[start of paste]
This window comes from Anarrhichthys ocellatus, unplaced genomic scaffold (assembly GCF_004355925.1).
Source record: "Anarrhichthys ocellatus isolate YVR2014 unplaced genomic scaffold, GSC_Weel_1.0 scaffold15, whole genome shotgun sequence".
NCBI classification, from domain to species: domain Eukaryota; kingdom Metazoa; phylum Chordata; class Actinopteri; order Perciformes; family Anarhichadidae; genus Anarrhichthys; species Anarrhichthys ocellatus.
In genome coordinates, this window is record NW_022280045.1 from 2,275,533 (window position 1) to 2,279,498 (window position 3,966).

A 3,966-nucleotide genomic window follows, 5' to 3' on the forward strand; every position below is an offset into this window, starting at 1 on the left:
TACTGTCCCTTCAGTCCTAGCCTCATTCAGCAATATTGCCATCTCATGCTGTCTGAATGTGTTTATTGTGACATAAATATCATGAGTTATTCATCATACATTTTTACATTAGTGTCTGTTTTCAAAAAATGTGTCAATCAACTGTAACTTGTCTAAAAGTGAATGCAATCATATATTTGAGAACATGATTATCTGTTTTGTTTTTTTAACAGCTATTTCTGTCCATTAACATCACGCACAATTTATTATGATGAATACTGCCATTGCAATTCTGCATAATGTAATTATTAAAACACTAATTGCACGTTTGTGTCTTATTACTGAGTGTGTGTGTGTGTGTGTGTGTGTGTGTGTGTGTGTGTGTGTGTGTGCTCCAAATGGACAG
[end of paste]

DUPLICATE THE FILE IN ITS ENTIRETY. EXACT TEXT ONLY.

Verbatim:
This window comes from Anarrhichthys ocellatus, unplaced genomic scaffold (assembly GCF_004355925.1).
Source record: "Anarrhichthys ocellatus isolate YVR2014 unplaced genomic scaffold, GSC_Weel_1.0 scaffold15, whole genome shotgun sequence".
NCBI classification, from domain to species: domain Eukaryota; kingdom Metazoa; phylum Chordata; class Actinopteri; order Perciformes; family Anarhichadidae; genus Anarrhichthys; species Anarrhichthys ocellatus.
In genome coordinates, this window is record NW_022280045.1 from 2,275,533 (window position 1) to 2,279,498 (window position 3,966).

A 3,966-nucleotide genomic window follows, 5' to 3' on the forward strand; every position below is an offset into this window, starting at 1 on the left:
TACTGTCCCTTCAGTCCTAGCCTCATTCAGCAATATTGCCATCTCATGCTGTCTGAATGTGTTTATTGTGACATAAATATCATGAGTTATTCATCATACATTTTTACATTAGTGTCTGTTTTCAAAAAATGTGTCAATCAACTGTAACTTGTCTAAAAGTGAATGCAATCATATATTTGAGAACATGATTATCTGTTTTGTTTTTTTAACAGCTATTTCTGTCCATTAACATCACGCACAATTTATTATGATGAATACTGCCATTGCAATTCTGCATAATGTAATTATTAAAACACTAATTGCACGTTTGTGTCTTATTACTGAGTGTGTGTGTGTGTGTGTGTGTGTGTGTGTGTGTGTGTGTGTGTGTGCTCCAAATGGACAG